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Looking to the Future: China’s Priorities for Food Security in 2022 and Beyond

AUSTRALIA, Feb 7 2022 (IPS) - Safeguarding food security has long been a critical priority for the Chinese central government. President Xi’s latest comments and meetings demonstrate continued concerns at the top about China’s food security. Ahead of the 20th National Congress this year and the release of the No 1 policy document, there are already several hints regarding what the Chinese central authorities could prioritise in terms of food security for this year and beyond. Other factors, including the potential influences of gene-edited plants, commercialisation of genetically modified (GM) crops, and of a Russia-Ukraine conflict should also be considered.

Genevieve Donnellon-May

At a Politburo Standing Committee meeting in December 2021, President Xi emphasised that the country’s challenges and risks should be addressed with the country’s strategic needs in mind. He also reiterated the need to stabilise the agricultural sector and safeguard the nation’s food security, calling for more robust measures to guarantee stable agricultural production and supply. “The food of the Chinese people must be made by and remain in the hands of the Chinese,” he was quoted as saying by state broadcaster CCTV.

Similarly, the recent Central Rural Work Conference, which usually sets out agricultural and rural development plans and tasks related to “the three rurals” (“三农”) (agriculture, rural areas, and farmers), also emphasised the importance of safeguarding food security and achieving self-sufficiency.

Potential themes in 2022 concerning food security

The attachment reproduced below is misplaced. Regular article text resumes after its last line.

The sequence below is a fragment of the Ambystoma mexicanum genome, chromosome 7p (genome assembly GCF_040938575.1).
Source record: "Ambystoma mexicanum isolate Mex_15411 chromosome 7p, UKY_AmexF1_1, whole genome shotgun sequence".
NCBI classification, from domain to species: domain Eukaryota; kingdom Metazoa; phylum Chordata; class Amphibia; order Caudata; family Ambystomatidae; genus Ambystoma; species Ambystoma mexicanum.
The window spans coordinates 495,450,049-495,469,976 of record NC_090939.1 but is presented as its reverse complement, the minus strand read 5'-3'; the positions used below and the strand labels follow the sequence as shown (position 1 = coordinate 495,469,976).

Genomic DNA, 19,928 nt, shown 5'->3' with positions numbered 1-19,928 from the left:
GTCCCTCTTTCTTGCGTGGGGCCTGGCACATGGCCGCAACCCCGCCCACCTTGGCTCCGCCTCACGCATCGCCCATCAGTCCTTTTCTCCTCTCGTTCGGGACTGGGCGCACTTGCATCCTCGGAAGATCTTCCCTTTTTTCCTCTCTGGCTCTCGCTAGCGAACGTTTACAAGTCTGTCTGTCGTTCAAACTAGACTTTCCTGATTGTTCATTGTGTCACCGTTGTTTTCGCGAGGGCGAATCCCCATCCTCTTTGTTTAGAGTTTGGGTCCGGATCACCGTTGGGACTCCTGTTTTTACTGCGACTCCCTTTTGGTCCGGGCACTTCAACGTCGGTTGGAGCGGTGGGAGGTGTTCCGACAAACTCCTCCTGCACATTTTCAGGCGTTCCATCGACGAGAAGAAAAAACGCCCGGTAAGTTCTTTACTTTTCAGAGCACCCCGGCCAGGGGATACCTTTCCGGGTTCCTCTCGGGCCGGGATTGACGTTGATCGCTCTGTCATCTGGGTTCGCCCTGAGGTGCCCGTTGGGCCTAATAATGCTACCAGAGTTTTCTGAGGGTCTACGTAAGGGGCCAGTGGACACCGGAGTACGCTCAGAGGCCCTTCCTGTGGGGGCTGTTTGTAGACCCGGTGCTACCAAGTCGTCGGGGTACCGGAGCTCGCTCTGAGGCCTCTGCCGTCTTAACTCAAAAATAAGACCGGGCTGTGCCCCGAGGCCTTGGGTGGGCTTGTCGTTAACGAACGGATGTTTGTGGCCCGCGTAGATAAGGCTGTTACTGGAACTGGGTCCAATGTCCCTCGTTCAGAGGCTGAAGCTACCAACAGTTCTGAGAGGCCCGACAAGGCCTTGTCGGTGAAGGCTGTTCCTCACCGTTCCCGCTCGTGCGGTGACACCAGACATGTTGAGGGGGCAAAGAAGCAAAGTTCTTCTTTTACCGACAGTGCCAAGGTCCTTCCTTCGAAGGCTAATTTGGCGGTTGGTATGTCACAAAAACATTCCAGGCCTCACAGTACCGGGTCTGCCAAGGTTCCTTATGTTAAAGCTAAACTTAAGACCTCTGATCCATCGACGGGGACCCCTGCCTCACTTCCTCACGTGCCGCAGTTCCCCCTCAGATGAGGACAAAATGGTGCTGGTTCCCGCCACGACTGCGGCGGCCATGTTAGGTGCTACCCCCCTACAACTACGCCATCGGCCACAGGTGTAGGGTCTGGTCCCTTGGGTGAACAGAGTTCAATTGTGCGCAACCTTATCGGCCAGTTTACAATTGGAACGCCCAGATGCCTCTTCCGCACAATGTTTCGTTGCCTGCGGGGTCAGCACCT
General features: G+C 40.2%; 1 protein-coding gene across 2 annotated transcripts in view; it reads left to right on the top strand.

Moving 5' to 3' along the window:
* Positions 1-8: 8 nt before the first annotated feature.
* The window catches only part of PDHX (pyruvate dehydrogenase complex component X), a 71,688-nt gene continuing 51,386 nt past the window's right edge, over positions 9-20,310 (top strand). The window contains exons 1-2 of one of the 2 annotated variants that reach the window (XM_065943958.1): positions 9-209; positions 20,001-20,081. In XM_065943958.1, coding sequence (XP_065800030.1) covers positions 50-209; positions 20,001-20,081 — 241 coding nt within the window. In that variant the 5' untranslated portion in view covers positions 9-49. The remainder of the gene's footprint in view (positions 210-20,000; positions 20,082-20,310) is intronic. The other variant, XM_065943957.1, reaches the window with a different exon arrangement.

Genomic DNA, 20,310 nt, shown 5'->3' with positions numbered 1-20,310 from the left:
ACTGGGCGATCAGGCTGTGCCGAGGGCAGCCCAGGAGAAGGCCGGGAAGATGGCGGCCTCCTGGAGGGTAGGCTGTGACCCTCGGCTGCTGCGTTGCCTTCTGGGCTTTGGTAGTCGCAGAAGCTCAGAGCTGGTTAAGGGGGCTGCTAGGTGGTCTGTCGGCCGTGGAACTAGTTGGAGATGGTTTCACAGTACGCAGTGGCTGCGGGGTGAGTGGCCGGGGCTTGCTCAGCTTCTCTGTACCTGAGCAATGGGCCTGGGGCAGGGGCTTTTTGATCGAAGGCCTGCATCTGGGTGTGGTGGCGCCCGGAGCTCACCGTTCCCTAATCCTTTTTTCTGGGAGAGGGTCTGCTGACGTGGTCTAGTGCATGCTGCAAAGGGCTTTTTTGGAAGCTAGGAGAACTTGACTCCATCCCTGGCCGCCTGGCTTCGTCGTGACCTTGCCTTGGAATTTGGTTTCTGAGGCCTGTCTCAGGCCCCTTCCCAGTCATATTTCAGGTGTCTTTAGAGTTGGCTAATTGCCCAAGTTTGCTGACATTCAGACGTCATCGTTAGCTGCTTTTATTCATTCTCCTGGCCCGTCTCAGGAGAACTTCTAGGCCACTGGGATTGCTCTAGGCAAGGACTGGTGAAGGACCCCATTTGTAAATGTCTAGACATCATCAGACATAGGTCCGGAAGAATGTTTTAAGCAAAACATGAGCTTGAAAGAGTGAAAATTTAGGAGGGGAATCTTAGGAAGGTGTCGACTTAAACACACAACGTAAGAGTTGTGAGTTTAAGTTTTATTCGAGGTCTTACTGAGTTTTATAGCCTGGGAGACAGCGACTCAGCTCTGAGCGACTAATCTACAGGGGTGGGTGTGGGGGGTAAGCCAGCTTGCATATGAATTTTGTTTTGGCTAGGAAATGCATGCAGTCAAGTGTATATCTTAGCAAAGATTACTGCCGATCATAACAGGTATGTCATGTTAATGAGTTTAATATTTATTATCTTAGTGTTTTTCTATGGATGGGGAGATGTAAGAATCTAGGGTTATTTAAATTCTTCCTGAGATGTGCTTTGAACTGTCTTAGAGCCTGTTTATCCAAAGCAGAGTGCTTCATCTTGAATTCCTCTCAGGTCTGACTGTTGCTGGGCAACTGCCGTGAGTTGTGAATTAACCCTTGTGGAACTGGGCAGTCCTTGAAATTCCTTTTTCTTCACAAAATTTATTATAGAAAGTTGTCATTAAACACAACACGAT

1. Safeguarding food security
Safeguarding food security will likely remain a key objective as it is needed to ensure social stability and has also been publicly linked to China’s national security by President Xi. Food security is one of the six guarantees (六保) made in April 2020 in response to COVID-19 and changes to the global food supply chains. Recent public comments from China’s top leaders show that importance has not waned and that there is a more significant push to safeguard food security, which will continue in 2022 and beyond. For instance, the Minister of Agriculture and Rural Affairs, Tang Renjian, called seeds “the ‘computer chips’ of agriculture” and cultivated land, the “‘lifeblood’ of food production.”.

2. Grain security and increased agricultural production
Grain security has long been a top priority for the central authorities in China. Indeed, “food security” (粮食安全) translates as “grain security” in Chinese. With grain self-sufficiency as the main overarching goal of China’s food security strategy, China has undertaken enormous political and fiscal efforts alongside spatio-temporal changes in China’s grain production patterns to strengthen its grain production. And these efforts have, to some extent, paid off. For instance, between 2003 and 2013, China’s domestic grain production rose from 430 million metric tons to over 600 million metric tons.